There was a double homicide at my apartment complex this morning. A man killed his estranged wife and then himself (she was staying with a friend who lived here). That explains all the sirens and stuff that I heard this morning when I woke up. I was pondering my natural, callous reaction to this--I can take death moderately casually because of what I know about the gospel, even if it were someone I care about like T. or B. or K. It's not qualitatively different from having them move to another country for 80 years and not be able to write back, which stinks if it's someone you rely on in your daily life but is otherwise no sadder than moving in 2nd grade--when this scripture came to mind. It reminds me of Jesus weeping at Lazarus' tomb.
"Then when Mary was come where Jesus was, and saw him, she fell down at his feet, saying unto him, Lord, if thou hadst been here, my brother had not died. When Jesus therefore saw her weeping, and the Jews also weeping which came with her, he groaned in the spirit, and was troubled, And said, Where have ye laid him? They said unto him, Lord, come and see. Jesus wept. Then said the Jews, Behold how he loved him!"
I'm probably alone in this, but I get the idea from the way John phrases this that the Jews who said this were missing the point. ("The Jews" in the NT usually means "the leaders of the Jews," i.e. Pharisees and Sadducees, not known for their spiritual insight.) Jesus was not weeping because he was sad that Lazarus was dead. What is death to Jesus but a place? He can reach into the world of the dead and pull them back to the living, or walk into the land of the dead and return as he wills. Jesus was sad that Martha and Mary and other people whom he cared about were experiencing grief, even though the grief was over something which really wasn't important or lasting. "Mourn with those that mourn," says the scripture, "and comfort those that stand in need of comfort." It doesn't say you have to be sad for the same reasons they are.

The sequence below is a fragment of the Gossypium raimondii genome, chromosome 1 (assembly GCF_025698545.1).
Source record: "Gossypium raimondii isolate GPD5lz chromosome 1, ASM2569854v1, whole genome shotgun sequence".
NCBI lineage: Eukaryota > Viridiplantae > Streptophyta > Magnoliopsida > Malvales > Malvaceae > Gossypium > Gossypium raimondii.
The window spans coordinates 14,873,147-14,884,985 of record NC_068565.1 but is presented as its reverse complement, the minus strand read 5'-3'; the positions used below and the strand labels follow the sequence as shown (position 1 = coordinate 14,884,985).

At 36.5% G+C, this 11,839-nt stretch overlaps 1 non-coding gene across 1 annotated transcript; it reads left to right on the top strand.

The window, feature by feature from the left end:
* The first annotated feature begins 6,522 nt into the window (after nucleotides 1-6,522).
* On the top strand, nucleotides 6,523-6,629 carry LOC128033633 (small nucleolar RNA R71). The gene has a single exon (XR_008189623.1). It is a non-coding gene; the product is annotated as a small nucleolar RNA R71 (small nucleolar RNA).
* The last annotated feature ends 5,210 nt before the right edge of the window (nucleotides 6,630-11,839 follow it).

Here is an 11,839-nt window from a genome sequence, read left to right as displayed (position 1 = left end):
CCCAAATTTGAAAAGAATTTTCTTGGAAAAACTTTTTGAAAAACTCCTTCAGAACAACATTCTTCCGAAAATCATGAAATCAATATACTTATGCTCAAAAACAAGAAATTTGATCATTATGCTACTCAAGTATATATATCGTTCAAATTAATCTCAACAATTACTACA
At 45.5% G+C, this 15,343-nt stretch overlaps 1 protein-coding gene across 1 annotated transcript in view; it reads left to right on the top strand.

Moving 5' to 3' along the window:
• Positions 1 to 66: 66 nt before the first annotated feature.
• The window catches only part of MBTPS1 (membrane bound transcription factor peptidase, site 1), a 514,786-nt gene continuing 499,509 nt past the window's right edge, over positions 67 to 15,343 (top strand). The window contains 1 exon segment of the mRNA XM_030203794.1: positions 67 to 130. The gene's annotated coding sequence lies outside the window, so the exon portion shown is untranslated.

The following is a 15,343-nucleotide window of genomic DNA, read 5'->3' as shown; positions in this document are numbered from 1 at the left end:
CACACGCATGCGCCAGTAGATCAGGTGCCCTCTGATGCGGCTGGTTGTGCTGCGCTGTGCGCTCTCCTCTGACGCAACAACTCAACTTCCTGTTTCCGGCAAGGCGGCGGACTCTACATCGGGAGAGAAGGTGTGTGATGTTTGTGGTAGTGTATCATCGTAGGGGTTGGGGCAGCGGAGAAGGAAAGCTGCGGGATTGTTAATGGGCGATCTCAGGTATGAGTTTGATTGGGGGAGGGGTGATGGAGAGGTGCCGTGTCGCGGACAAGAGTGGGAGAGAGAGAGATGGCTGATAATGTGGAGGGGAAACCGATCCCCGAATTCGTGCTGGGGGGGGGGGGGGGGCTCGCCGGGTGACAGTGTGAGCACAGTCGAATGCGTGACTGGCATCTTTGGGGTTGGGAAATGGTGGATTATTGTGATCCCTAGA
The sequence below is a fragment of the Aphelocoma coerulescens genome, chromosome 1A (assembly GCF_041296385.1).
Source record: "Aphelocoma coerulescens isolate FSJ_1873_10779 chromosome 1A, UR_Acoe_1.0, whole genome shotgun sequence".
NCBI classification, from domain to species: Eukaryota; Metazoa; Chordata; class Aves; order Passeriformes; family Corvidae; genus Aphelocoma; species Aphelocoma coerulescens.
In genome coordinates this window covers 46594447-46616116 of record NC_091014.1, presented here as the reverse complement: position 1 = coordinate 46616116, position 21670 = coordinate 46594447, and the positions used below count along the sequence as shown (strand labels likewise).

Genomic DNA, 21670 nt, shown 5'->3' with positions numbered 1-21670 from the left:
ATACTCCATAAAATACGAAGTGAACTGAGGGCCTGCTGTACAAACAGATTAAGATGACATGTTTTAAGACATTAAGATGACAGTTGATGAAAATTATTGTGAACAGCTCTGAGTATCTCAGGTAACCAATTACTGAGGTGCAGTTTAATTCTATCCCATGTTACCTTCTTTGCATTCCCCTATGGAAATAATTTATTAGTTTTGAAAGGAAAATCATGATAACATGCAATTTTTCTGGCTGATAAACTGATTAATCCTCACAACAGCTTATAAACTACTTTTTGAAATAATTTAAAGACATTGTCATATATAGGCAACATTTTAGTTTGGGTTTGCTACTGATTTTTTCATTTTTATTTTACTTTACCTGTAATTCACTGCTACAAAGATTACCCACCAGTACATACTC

Anyway, I think it's kind of interesting that we have to be commanded to be sad for the dead (because it sure wouldn't come naturally), and especially for the poor fellow who was responsible. There's a lesson in compassion there although I'm still puzzling out exactly how to surface it. Interesting, no? Especially for a black-hearted, superficial cad like myself.
 I need to think more about this analogy because, to a 2nd grader, moving away from your best friends and all your classmates is in fact horrifying. As you age, gain experiences, and know more people it becomes less scary. That *sounds* a lot like death, doesn't it?
"The presentation or 'gift' of the Holy Ghost simply confers upon a man the right to receive at any time, when he is worthy of it and desires it, the power and light of truth of the Holy Ghost, although he may often be left to his own spirit and judgment." --Joseph F. Smith (manual, p. 69)
Be pretty if you are,
Be witty if you can,
But be cheerful if it kills you.